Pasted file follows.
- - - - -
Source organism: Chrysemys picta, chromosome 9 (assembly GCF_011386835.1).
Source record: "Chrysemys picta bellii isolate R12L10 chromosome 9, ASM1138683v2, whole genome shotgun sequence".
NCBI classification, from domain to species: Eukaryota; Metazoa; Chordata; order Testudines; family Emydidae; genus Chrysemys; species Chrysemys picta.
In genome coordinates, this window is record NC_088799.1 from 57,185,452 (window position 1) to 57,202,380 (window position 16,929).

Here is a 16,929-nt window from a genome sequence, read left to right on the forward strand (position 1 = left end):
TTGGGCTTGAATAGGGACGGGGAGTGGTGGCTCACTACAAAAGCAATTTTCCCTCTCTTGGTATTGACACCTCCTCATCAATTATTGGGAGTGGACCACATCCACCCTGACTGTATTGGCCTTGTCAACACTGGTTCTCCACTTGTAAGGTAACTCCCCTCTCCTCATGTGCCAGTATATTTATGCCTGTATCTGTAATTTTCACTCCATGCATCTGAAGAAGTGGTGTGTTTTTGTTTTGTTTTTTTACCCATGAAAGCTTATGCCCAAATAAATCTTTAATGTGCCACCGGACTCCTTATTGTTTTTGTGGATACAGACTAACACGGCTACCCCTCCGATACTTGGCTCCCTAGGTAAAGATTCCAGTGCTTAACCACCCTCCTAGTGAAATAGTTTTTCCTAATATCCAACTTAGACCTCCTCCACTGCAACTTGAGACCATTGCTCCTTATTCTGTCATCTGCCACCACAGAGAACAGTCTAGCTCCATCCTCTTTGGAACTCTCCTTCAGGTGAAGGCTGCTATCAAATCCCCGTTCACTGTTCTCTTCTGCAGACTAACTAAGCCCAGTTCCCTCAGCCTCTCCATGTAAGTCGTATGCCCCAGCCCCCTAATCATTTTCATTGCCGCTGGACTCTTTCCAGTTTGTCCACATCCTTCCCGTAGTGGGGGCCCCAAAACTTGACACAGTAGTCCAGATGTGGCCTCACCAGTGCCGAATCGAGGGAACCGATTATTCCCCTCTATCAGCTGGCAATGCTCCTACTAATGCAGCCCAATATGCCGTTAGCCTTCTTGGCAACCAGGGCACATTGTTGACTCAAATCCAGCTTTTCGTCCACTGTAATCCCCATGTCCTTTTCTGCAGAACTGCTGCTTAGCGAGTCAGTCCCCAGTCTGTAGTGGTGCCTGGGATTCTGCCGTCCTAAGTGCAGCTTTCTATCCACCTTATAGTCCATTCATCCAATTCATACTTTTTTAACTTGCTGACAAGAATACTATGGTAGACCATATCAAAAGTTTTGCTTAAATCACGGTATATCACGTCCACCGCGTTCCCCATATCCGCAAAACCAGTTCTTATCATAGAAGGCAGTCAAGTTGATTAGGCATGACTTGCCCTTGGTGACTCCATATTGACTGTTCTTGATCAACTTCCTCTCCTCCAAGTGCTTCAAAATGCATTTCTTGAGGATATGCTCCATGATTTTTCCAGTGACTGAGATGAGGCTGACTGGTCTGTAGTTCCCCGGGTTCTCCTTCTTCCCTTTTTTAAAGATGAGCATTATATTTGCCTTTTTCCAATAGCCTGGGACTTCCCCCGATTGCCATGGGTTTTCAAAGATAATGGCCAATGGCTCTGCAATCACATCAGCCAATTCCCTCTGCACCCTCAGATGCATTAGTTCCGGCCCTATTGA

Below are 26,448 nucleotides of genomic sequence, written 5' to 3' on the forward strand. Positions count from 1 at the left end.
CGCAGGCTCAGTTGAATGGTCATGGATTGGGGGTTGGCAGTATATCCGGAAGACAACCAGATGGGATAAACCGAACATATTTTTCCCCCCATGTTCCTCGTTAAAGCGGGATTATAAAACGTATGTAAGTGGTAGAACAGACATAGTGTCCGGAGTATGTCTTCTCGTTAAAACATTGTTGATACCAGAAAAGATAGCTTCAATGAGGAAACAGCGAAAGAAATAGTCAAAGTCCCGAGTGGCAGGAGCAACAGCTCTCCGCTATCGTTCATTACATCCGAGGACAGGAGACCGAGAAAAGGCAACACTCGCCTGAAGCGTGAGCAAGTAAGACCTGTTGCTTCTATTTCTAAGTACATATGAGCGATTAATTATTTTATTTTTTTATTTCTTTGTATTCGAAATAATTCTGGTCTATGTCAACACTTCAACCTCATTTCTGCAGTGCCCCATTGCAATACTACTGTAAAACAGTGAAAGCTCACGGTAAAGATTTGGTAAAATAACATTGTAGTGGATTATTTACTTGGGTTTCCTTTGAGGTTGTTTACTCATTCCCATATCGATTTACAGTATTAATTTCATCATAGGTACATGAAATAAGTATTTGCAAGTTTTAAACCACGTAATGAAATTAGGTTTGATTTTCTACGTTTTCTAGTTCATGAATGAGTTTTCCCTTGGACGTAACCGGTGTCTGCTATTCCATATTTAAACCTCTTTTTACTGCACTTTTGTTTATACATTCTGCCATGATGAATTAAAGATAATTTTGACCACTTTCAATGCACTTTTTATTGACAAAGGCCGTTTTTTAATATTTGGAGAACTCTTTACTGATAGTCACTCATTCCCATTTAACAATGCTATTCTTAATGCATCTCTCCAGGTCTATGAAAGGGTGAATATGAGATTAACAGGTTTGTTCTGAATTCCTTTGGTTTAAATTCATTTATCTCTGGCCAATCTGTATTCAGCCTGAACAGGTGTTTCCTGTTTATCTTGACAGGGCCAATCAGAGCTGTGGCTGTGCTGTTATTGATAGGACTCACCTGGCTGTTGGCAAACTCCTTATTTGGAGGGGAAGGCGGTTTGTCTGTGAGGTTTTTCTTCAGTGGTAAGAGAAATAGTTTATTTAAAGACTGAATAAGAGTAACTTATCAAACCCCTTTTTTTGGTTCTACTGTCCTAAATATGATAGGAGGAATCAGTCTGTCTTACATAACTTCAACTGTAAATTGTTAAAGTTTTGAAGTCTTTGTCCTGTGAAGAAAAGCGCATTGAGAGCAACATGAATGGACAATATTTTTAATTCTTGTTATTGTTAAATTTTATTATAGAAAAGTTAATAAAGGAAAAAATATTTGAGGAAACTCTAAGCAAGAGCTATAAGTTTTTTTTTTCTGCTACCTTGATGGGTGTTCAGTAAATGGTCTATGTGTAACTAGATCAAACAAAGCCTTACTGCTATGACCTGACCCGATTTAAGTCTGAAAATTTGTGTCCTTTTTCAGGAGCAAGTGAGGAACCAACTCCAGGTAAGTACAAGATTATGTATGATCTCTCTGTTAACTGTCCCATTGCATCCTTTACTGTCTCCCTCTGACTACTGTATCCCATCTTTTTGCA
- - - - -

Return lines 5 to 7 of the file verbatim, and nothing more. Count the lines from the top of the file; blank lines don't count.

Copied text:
Here is a 16,929-nt window from a genome sequence, read left to right on the forward strand (position 1 = left end):
TTGGGCTTGAATAGGGACGGGGAGTGGTGGCTCACTACAAAAGCAATTTTCCCTCTCTTGGTATTGACACCTCCTCATCAATTATTGGGAGTGGACCACATCCACCCTGACTGTATTGGCCTTGTCAACACTGGTTCTCCACTTGTAAGGTAACTCCCCTCTCCTCATGTGCCAGTATATTTATGCCTGTATCTGTAATTTTCACTCCATGCATCTGAAGAAGTGGTGTGTTTTTGTTTTGTTTTTTTACCCATGAAAGCTTATGCCCAAATAAATCTTTAATGTGCCACCGGACTCCTTATTGTTTTTGTGGATACAGACTAACACGGCTACCCCTCCGATACTTGGCTCCCTAGGTAAAGATTCCAGTGCTTAACCACCCTCCTAGTGAAATAGTTTTTCCTAATATCCAACTTAGACCTCCTCCACTGCAACTTGAGACCATTGCTCCTTATTCTGTCATCTGCCACCACAGAGAACAGTCTAGCTCCATCCTCTTTGGAACTCTCCTTCAGGTGAAGGCTGCTATCAAATCCCCGTTCACTGTTCTCTTCTGCAGACTAACTAAGCCCAGTTCCCTCAGCCTCTCCATGTAAGTCGTATGCCCCAGCCCCCTAATCATTTTCATTGCCGCTGGACTCTTTCCAGTTTGTCCACATCCTTCCCGTAGTGGGGGCCCCAAAACTTGACACAGTAGTCCAGATGTGGCCTCACCAGTGCCGAATCGAGGGAACCGATTATTCCCCTCTATCAGCTGGCAATGCTCCTACTAATGCAGCCCAATATGCCGTTAGCCTTCTTGGCAACCAGGGCACATTGTTGACTCAAATCCAGCTTTTCGTCCACTGTAATCCCCATGTCCTTTTCTGCAGAACTGCTGCTTAGCGAGTCAGTCCCCAGTCTGTAGTGGTGCCTGGGATTCTGCCGTCCTAAGTGCAGCTTTCTATCCACCTTATAGTCCATTCATCCAATTCATACTTTTTTAACTTGCTGACAAGAATACTATGGTAGACCATATCAAAAGTTTTGCTTAAATCACGGTATATCACGTCCACCGCGTTCCCCATATCCGCAAAACCAGTTCTTATCATAGAAGGCAGTCAAGTTGATTAGGCATGACTTGCCCTTGGTGACTCCATATTGACTGTTCTTGATCAACTTCCTCTCCTCCAAGTGCTTCAAAATGCATTTCTTGAGGATATGCTCCATGATTTTTCCAGTGACTGAGATGAGGCTGACTGGTCTGTAGTTCCCCGGGTTCTCCTTCTTCCCTTTTTTAAAGATGAGCATTATATTTGCCTTTTTCCAATAGCCTGGGACTTCCCCCGATTGCCATGGGTTTTCAAAGATAATGGCCAATGGCTCTGCAATCACATCAGCCAATTCCCTCTGCACCCTCAGATGCATTAGTTCCGGCCCTATTGA

Below are 26,448 nucleotides of genomic sequence, written 5' to 3' on the forward strand. Positions count from 1 at the left end.